Sunday, September 7, 2008

The Monday Quiz XLII

Old-School Computer Gaming

To kick off this very special week, the Monday Quiz meditates on classic computer games of the past. Name 'em.






Submit your answers in the comments.

...and, not a scoring question, but: Why is this a "very special week"? Not you, Mrs.5000, I've made sure YOU know...

Thursday, September 4, 2008

Spiritual Friday

I. My Father Told Me a Joke

So this Buddhist goes up to a hot dog cart. He says to the vendor, "Make me one with everything."

II. I Told My Buddy Who's a Buddhist Abbot My Dad's Joke, and He Responded

The Buddhist hands the vendor a $10 bill, and the vendor just hands over the hot dog.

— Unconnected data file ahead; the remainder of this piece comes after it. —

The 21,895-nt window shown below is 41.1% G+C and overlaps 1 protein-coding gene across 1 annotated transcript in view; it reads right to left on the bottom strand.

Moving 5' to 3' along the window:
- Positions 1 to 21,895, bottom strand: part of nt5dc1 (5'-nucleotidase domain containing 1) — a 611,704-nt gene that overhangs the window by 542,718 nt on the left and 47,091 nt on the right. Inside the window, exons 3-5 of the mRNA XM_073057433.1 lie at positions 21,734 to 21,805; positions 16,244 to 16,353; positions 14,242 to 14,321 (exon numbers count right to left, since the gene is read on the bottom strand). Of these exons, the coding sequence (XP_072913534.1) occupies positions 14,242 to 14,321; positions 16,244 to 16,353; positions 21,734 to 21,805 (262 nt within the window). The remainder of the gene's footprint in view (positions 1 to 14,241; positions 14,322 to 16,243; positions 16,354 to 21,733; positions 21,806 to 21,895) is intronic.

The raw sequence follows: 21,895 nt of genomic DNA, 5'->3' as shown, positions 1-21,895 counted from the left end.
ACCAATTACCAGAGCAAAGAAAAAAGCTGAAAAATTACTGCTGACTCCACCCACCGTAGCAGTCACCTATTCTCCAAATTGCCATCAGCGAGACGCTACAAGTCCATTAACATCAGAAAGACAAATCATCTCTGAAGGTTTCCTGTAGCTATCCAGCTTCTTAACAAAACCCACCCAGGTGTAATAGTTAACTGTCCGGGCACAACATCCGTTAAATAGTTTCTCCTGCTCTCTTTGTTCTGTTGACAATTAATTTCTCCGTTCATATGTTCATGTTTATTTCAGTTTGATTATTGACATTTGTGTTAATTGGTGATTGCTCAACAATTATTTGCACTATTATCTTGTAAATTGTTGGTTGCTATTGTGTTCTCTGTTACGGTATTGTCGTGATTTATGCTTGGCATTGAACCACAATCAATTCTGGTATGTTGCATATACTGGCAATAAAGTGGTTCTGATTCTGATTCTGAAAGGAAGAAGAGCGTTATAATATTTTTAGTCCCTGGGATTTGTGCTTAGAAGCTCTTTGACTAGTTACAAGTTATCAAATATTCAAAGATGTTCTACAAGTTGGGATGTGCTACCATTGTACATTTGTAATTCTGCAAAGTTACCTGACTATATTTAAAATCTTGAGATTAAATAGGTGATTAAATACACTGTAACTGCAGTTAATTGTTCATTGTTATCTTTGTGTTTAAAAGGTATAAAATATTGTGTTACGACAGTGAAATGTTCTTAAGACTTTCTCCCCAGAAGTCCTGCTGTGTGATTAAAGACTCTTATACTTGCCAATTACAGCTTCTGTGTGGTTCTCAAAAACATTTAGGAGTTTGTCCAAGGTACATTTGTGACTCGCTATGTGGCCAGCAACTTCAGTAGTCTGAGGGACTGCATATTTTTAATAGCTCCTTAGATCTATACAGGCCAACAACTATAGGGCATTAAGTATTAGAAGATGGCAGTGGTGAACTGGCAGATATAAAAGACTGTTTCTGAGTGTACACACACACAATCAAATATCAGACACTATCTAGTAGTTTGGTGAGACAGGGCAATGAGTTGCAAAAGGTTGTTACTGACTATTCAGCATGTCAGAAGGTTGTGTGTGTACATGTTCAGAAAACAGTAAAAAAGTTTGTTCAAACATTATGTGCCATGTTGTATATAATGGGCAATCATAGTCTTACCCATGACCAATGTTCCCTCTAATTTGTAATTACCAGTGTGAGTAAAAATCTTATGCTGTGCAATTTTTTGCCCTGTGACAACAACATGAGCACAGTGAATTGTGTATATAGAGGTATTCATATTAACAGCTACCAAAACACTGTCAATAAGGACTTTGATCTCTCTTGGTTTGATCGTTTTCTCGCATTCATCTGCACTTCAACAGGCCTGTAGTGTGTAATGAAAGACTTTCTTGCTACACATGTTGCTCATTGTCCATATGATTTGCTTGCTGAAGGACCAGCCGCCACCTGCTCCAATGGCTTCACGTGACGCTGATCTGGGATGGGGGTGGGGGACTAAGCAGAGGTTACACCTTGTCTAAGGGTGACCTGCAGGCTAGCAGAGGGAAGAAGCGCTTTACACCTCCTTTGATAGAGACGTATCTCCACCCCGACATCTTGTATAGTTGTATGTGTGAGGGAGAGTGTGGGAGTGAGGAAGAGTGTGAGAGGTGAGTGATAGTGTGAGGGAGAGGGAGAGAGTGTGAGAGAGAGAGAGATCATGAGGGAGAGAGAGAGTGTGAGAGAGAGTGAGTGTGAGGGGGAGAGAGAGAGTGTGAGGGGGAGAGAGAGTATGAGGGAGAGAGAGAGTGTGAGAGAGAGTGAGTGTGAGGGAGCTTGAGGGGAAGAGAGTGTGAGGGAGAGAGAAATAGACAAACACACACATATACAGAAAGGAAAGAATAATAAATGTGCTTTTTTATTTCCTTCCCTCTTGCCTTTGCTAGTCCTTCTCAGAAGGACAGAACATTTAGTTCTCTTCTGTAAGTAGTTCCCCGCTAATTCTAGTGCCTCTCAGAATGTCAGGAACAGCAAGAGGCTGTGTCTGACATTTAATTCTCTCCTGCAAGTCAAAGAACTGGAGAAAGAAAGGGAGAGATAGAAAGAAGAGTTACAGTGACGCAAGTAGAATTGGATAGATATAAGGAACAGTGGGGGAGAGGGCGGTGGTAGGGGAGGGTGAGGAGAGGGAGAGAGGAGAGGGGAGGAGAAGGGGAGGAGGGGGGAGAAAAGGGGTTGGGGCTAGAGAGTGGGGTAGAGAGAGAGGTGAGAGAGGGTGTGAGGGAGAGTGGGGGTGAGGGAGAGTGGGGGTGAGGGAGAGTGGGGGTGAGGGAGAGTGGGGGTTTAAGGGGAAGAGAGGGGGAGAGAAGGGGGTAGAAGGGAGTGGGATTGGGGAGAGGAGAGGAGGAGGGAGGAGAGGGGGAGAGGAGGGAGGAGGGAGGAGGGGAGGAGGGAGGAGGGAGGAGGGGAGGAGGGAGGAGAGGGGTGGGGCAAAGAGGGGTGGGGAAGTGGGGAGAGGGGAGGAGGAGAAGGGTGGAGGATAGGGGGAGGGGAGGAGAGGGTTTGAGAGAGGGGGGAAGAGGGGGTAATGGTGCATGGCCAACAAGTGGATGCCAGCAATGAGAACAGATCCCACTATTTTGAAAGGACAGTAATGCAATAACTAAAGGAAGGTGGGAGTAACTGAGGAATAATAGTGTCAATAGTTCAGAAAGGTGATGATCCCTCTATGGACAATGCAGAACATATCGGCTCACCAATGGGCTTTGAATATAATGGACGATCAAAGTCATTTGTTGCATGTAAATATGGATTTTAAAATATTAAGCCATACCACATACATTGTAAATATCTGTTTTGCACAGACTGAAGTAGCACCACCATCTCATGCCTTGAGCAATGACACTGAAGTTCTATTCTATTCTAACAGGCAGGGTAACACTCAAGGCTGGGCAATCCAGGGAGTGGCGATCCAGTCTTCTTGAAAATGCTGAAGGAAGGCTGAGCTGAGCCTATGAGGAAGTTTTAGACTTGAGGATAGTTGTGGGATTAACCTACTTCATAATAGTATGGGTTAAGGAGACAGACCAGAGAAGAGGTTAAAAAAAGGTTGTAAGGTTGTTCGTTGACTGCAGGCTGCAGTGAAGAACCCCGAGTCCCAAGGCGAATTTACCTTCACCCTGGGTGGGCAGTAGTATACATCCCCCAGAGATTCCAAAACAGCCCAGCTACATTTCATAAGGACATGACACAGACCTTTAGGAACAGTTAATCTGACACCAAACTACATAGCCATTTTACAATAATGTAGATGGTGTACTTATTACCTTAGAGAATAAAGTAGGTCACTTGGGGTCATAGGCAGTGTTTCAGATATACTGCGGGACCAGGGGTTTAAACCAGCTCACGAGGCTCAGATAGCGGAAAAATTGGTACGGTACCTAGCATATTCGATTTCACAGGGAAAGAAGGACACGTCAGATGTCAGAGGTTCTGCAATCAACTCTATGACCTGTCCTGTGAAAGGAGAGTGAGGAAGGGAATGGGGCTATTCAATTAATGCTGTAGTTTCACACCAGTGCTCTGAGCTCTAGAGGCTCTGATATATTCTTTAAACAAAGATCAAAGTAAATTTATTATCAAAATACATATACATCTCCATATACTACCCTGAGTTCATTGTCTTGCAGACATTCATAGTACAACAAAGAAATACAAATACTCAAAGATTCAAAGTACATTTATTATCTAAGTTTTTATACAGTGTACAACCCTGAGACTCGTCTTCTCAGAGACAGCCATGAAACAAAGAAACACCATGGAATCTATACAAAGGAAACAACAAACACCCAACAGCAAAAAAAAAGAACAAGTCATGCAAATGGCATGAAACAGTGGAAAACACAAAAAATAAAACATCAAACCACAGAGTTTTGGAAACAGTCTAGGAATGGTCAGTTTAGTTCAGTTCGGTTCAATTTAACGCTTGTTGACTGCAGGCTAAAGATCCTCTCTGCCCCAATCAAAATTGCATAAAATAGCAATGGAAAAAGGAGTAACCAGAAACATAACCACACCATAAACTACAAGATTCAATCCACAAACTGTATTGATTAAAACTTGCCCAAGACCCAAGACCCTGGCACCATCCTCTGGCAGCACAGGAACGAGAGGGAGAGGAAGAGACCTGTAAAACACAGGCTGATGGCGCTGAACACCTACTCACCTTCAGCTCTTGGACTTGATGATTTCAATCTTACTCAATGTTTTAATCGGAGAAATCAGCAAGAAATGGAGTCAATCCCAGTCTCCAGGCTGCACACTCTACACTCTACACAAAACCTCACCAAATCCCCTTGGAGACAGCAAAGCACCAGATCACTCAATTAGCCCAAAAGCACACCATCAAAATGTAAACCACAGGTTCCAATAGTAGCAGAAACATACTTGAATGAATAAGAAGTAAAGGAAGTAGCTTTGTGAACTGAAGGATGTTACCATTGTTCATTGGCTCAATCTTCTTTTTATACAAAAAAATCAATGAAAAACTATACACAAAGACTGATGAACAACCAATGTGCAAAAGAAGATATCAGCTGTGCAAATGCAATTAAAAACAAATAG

The Buddhist asks, "Where's my change?"

The vendor answers, "Change comes from within."

III. I Ran Into My Friend in a Parking Lot

michael5000 runs into a friend in a parking lot; she has her two year old boy with her. They talk.

Friend: We were really sorry to hear about Yoyo. I know how much she meant to you.

michael5000: Oh, thanks. We miss her.

Two year old boy: What happened to his cat?

Friend: Oh. Well, um, remember how we were talking about how people and animals die?

Two year old boy: [distracted]

Friend: So what happened was, his cat died, and so now she's up in kitty heaven.

Two year old boy: [giggles]


This post inspired in part by Chance's recent collections of Zen koans. Readers are advised that Chance's koans include adult content, such as the word "fuck."

Wednesday, September 3, 2008

The Thursday Quiz LI

For further developments in the evolution of the Symbol -- yes, since yesterday -- check over here.